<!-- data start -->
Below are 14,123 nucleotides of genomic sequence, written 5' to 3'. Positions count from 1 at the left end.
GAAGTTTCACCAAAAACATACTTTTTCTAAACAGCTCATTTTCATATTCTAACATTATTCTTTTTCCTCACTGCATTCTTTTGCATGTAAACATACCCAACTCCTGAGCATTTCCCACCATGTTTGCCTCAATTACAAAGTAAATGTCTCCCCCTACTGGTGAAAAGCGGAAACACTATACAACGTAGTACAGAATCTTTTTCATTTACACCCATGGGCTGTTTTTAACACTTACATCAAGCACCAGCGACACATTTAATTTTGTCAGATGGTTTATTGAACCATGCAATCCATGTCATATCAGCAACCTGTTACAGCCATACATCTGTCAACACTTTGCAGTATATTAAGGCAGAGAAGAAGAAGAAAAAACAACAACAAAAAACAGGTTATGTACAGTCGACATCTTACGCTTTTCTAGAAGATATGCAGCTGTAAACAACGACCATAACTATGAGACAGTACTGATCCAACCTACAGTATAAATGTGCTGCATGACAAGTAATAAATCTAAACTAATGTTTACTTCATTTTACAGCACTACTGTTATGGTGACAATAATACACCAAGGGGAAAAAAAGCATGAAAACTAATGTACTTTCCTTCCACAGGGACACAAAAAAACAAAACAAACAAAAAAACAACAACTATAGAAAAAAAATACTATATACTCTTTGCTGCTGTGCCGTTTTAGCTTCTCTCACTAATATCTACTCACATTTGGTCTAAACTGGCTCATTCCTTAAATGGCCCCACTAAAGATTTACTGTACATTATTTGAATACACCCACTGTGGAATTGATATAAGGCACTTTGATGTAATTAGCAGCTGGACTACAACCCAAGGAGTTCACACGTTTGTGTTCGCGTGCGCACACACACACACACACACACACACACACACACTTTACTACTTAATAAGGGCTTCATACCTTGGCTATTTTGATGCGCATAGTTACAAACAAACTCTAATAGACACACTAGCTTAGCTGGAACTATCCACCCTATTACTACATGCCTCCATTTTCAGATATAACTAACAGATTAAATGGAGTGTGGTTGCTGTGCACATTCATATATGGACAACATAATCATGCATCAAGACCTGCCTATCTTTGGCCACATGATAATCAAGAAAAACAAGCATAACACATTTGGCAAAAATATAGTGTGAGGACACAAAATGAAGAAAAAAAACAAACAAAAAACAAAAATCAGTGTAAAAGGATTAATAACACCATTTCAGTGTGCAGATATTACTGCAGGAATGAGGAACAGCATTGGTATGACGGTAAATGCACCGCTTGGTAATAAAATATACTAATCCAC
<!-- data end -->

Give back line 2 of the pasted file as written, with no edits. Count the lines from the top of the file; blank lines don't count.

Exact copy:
GAAGTTTCACCAAAAACATACTTTTTCTAAACAGCTCATTTTCATATTCTAACATTATTCTTTTTCCTCACTGCATTCTTTTGCATGTAAACATACCCAACTCCTGAGCATTTCCCACCATGTTTGCCTCAATTACAAAGTAAATGTCTCCCCCTACTGGTGAAAAGCGGAAACACTATACAACGTAGTACAGAATCTTTTTCATTTACACCCATGGGCTGTTTTTAACACTTACATCAAGCACCAGCGACACATTTAATTTTGTCAGATGGTTTATTGAACCATGCAATCCATGTCATATCAGCAACCTGTTACAGCCATACATCTGTCAACACTTTGCAGTATATTAAGGCAGAGAAGAAGAAGAAAAAACAACAACAAAAAACAGGTTATGTACAGTCGACATCTTACGCTTTTCTAGAAGATATGCAGCTGTAAACAACGACCATAACTATGAGACAGTACTGATCCAACCTACAGTATAAATGTGCTGCATGACAAGTAATAAATCTAAACTAATGTTTACTTCATTTTACAGCACTACTGTTATGGTGACAATAATACACCAAGGGGAAAAAAAGCATGAAAACTAATGTACTTTCCTTCCACAGGGACACAAAAAAACAAAACAAACAAAAAAACAACAACTATAGAAAAAAAATACTATATACTCTTTGCTGCTGTGCCGTTTTAGCTTCTCTCACTAATATCTACTCACATTTGGTCTAAACTGGCTCATTCCTTAAATGGCCCCACTAAAGATTTACTGTACATTATTTGAATACACCCACTGTGGAATTGATATAAGGCACTTTGATGTAATTAGCAGCTGGACTACAACCCAAGGAGTTCACACGTTTGTGTTCGCGTGCGCACACACACACACACACACACACACACACACACTTTACTACTTAATAAGGGCTTCATACCTTGGCTATTTTGATGCGCATAGTTACAAACAAACTCTAATAGACACACTAGCTTAGCTGGAACTATCCACCCTATTACTACATGCCTCCATTTTCAGATATAACTAACAGATTAAATGGAGTGTGGTTGCTGTGCACATTCATATATGGACAACATAATCATGCATCAAGACCTGCCTATCTTTGGCCACATGATAATCAAGAAAAACAAGCATAACACATTTGGCAAAAATATAGTGTGAGGACACAAAATGAAGAAAAAAAACAAACAAAAAACAAAAATCAGTGTAAAAGGATTAATAACACCATTTCAGTGTGCAGATATTACTGCAGGAATGAGGAACAGCATTGGTATGACGGTAAATGCACCGCTTGGTAATAAAATATACTAATCCAC